So this second theory, the one that says that punches were used to indicated weekly badges, is what my elderly tenant and I decided was the most logical theory. We deduced this from the fact that only the early badges were this way and from the curious ways in which these early badges seemed to be carefully punched out. But as you shall see if you read on, the two of us could not have been more wrong!
Incidentally, all of the early beach badges shown here are fairly rare. The earlier they are, the more scarce they are and the harder they are to find, in any condition. I usually come across them at yard sales or occasionally in antique shops. A good friend of ours owns a great shop called Ship Bottom Antiques On The Bay and I've been lucky enough to find some in there from time to time. Give Helen Matlaga a call at (609) 361-0885 or stop by her shop at 202 W. 28th Street in Ship Bottom. If you're into beach badge collecting or other antique beachy things like penants, sand pails, etc., she's probably got the greatest accumulation of collectibles on the island and her inventory is constantly replenished.
WEEKLY BEACH BADGES
I haven't been able to determine the year in which Long Beach Township began ordering weekly beach badges. Until recently, the earliest examples I had in my collection were from 1989, although I suspected they began earlier and I just hadn't been able to find any earlier ones. In the picture to the left, the top badge with the whale is a seasonal badge and the two lower badges are weekly badges, for weeks 5 and 8 of 1989 respectively. It's interesting that the weekly badges have a different picture on them... a sandpiper in this case, to make beach-badge checking easier at a glance.
The badges to the right are from 1992. In this picture, the one on the left is the seasonal beach badge and the one on the right is for Week 7. Not only do the weekly badges have a different scene or picture on them, the weekly badges are also usually a different shape and a different color than the seasonal badge, again, in order to make the job of checking beach badges on the beach a lot easier for the kids who have to patrol the beach to enforce the code.
Occasionally, tongue-in-cheek articles appear in the Sandpaper written by young people who have been hired to check beach badges. One such checker recently pointed out that "I know they don't have badges when I see them all running for the water... that's probably the oldest trick in the book." Funny, but that's exactly what we used to do if we had forgotten to bring our beach badges to the beach!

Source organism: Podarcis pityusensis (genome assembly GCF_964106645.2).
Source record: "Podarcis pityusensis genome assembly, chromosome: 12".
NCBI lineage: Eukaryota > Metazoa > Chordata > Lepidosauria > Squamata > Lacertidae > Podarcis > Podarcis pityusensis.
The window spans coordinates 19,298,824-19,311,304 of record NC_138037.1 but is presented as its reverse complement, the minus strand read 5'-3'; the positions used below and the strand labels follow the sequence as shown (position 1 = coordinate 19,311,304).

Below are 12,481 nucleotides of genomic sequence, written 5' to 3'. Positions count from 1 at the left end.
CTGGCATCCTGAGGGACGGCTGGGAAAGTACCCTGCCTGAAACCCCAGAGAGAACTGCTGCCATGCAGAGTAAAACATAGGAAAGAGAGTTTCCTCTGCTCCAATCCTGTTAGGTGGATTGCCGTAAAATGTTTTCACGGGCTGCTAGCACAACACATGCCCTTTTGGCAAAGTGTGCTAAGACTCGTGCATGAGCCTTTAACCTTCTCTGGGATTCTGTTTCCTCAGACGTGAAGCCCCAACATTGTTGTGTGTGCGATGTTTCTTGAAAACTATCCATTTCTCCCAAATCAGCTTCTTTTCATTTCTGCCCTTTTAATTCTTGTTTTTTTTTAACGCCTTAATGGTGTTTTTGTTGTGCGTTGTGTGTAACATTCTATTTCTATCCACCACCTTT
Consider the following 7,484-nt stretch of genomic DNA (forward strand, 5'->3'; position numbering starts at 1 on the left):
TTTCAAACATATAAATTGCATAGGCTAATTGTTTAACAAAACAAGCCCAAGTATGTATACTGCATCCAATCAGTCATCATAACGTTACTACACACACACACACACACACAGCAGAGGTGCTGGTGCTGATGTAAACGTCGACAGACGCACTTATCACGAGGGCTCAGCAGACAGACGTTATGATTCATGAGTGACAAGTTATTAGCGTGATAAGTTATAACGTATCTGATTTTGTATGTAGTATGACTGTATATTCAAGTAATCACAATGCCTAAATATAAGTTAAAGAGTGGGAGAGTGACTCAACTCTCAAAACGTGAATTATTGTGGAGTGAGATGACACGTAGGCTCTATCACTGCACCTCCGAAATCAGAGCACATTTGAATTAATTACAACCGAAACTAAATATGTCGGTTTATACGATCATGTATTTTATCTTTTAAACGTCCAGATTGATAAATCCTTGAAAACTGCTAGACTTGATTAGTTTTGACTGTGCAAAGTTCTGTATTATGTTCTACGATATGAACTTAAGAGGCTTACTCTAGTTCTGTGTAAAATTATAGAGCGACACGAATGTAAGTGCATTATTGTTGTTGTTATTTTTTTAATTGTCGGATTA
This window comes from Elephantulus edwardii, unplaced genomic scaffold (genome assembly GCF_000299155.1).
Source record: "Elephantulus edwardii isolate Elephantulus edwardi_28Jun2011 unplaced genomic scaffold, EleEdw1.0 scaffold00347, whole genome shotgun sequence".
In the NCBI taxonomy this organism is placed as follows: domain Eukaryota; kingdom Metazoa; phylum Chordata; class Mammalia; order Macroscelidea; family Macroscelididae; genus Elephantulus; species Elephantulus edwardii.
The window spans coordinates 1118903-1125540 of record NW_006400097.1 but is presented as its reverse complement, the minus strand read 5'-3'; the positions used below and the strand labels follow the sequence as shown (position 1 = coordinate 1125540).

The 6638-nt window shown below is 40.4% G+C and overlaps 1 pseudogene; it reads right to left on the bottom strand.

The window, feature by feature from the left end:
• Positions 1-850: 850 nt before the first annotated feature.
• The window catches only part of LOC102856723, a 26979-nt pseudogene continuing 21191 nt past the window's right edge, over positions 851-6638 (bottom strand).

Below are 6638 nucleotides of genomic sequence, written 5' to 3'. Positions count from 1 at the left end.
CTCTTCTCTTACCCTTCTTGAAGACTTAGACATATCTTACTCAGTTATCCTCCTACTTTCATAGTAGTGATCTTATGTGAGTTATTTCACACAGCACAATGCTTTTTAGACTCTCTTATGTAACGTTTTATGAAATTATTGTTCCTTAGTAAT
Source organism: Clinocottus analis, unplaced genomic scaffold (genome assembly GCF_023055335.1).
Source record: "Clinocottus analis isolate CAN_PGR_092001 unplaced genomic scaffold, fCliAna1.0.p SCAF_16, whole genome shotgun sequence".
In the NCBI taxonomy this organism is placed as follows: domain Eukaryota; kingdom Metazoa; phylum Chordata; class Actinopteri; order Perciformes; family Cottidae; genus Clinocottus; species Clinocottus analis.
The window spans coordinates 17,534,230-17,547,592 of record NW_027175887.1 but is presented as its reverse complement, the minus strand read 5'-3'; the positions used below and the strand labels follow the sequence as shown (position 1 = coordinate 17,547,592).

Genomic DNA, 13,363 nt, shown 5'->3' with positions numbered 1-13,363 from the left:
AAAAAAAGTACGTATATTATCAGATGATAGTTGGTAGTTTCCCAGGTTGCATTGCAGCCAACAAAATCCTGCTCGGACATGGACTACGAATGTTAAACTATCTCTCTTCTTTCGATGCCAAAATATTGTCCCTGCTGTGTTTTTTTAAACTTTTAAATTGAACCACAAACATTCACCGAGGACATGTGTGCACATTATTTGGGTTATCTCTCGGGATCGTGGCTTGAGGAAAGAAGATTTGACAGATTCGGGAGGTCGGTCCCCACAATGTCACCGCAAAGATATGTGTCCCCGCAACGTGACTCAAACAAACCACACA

For accountablity purposes, Long Beach Township began using serial numbers on beach badges in 1994. By then, beach badge sales had become a big business and were a sizeable revenue source for the township. They were now selling over 40,000 beach badges per season! With all that cash flow every summer also came the possibility that someone could misappropriate some of that cash by under-reporting the number of badges sold. The answer was to number the beach badges and thereby account for them. To the left are examples from 1994. The top badge in the picture is the front of the 1994 and the two on the bottom are the reverse sides of two other '94 badges. Someone in the township office was assigned the job of hand writing the serial numbers on each '94 badge with a marker pen! Note the wide disparity in serial numbers between them. The one on the left is one of the first issued that year and the one on the right is much later in the season. In 1995, as shown in the photo to the right, the township ordered their beach badges with serial numbers already stamped into them. This practice continues today.
If you're going to collect beach badges, you're going to find them in all kinds of condition. The salt air, the sun, the age and also the materials they were made of all play a big part in the condition in which you will find them. I've even seen the lettering on beach badges eaten away by sticky sun screen products and tanning lotions. When I find them, I wash them in a mild solution of dish detergent and warm water, then buff them with a dry rag. But even some of the materials the early beach badges were made from contributed to their later condition. Early badges were printed on thin plastic sheets which tended to warp from the sun. The 1977-1989 badges were of this material and few display perfectly flat on their pins. By 1990, they made a change to a different, stiffer plastic sheet, but these also became brittle, especially with exposure to the sun. The 1988 and 1989 badges (above left and to the right) are in unusually excellent shape.